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Scytale

Observing Leo Triplet with Travelscope 70mm

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Recently I've been trying to observe the Leo triplet of M65/M66/NGC3628. On my first attempt I saw absolutely no sign of anything faint and fuzzy, but I did notice shortly afterwards that my scope had dewed up. After clearing the dew, I didn't try them again, but I was easily able to observe either M51 or M101 (I don't remember which).

I tried again last night, and I can't say I succeeded. I maybe had the odd period where there was something fuzzy in the region of M66, but it might have just been my imagination. And there was absolutely nothing in the region of the other two. Admittedly, there was some thin cloud around, and it's in the worst direction for light pollution for me (although I thought it would be high enough to avoid the worst of it), but I thought I would have been able to observe it. There was a very light dew on the scope when I finally gave up, but it was definitely clear when I started.

Is this something that should be observable with my scope? Do I need to find some darker skies, or should it be visible on a really clear night?

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Hello and welcome to SGL

With most DSO the rule of thumb is dark sky , as dark as you can possibly get to allow these faint fuzzys to become more apparent and even then sometimes indirect vision helps a great deal.  Patience and a good knowledge of the sky's can assist in finding DSO.

And aperture, you really need as much aperture as possible with most DSO, as you need to get as many as those photons in as possible. So bigger really is better with DSO.  

I hope the above helps☺   

 

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I have the same 70mm travelscope, but have never pointed it in the direction of the "Leo Trio". However, i do have a set of 20x90 bins and have observed the trio with these bins.

"faint fuzzies", but visible in my 20x90 bins. I think the 70mm travelscope should be able to handle it under the right conditions..........but they will just be faint fuzzies.

High thin cloud of any kind simply will not help. The 3 galaxies will just fade into the clouds.

Edited by LukeSkywatcher
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41 minutes ago, LukeSkywatcher said:

High thin cloud of any kind simply will not help. The 3 galaxies will just fade into the clouds.

It was a weird kind of cloud. To the naked eye it looked pretty clear when looking at the zenith, and the cloud wasn't apparent unless looking much lower down.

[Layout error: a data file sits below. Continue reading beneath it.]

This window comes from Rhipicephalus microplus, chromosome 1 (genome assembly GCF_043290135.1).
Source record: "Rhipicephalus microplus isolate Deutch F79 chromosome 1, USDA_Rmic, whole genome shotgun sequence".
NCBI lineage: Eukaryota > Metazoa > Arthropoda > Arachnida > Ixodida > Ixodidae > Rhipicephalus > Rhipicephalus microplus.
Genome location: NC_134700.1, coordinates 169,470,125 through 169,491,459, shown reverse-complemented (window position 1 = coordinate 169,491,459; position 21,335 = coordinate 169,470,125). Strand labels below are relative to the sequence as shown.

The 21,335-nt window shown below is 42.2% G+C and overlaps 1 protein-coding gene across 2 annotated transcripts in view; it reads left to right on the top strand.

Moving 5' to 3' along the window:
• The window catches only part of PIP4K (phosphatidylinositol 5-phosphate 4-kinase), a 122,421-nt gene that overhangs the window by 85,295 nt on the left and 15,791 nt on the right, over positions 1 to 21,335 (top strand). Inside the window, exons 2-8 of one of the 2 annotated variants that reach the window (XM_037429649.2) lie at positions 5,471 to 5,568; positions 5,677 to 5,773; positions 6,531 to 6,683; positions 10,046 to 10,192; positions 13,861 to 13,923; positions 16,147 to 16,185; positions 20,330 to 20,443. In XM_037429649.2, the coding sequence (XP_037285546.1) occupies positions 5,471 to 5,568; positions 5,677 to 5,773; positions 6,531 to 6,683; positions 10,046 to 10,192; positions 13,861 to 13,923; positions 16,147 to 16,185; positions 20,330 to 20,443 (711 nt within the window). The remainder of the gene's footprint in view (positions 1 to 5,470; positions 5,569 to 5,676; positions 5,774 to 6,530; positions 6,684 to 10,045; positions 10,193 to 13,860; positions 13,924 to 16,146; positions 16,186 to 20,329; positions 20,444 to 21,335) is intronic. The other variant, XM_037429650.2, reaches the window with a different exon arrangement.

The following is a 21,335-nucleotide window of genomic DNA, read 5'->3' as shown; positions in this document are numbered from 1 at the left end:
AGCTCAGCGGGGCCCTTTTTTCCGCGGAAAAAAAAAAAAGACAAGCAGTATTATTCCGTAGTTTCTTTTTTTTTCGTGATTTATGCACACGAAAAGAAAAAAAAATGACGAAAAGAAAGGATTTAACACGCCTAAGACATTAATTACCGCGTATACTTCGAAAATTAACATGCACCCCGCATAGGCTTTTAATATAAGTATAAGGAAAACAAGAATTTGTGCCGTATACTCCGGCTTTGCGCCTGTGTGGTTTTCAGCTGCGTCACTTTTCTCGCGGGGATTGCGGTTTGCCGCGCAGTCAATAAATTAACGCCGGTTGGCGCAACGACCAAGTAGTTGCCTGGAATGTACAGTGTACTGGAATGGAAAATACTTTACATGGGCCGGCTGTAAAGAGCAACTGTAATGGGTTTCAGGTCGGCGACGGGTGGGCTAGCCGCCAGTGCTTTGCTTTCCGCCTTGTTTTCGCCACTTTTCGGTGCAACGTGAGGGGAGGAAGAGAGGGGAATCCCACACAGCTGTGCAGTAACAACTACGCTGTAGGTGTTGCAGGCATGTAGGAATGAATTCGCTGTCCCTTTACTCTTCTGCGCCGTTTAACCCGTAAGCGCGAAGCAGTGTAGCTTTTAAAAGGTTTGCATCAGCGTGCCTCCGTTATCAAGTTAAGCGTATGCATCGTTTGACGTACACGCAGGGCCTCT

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They won't be easy with a 70mm aperture scope unless your skies are pretty dark.

I saw them the other night with my 120mm refractor plus a few more in Leo but I had to work at it.

Any light pollution (either man-made or moonlight) and these faint objects become almost invisible in small scopes and much harder to see even with larger ones.

M101 is very large but very diffuse so it was probably M51 that you saw but that is rather small.

Galaxy spotting with a 70mm scope is hard work but good for you for having a go !

 

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32 minutes ago, John said:

They won't be easy with a 70mm aperture scope unless your skies are pretty dark.

I saw them the other night with my 120mm refractor plus a few more in Leo but I had to work at it.

Any light pollution (either man-made or moonlight) and these faint objects become almost invisible in small scopes and much harder to see even with larger ones.

M101 is very large but very diffuse so it was probably M51 that you saw but that is rather small.

Galaxy spotting with a 70mm scope is hard work but good for you for having a go !

 

Galaxy hunting with a 70mm is hard, but thats where i find the Vixen NPL's great. Great contrast and sharpness.

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Messier himself used several different telescopes during his carreer and his numbering the 'objects' that bear his name:

http://messier.seds.org/xtra/history/m-scopes.html

and

https://en.wikipedia.org/wiki/Charles_Messier

So my thoughts here and now is your greater problem is dark skies, not the lack of aperture alone. As the top article I linked points out, the optical-quality of his scopes are quite poor when using today's standards. If I was in your place, I'd keep trying for the best 'seeing' and darkness of the sky. As well as fine-tuning my own eyes by practicing using averted-vision. A good thing to be skilled with. It truly can make all the difference - in all sorts of things aside from astronomy. I find myself using it for many things like seeing if my trash-cans are upright in pitch-darkness (don't ask why! :p).

Do take your time. Allow any stress to go away. Relax, relax, relax. This also can help I've found.

Happy Hunting!

Dave

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Thanks for the replies guys. I guess this means I just need to defeat the clouds and light pollution.

16 hours ago, LukeSkywatcher said:

Galaxy hunting with a 70mm is hard, but thats where i find the Vixen NPL's great. Great contrast and sharpness.

I'm still using the 20mm eyepiece that came with it for this. I have bought a Revelations Astro star diagonal though, which has made a massive improvement to the views I get. I do have an 8.8mm ES82 (bought more for use in my next scope). I didn't try using that one as I thought it would it make it dimmer, but I guess it would make the LP dimmer too? I'll try it next time.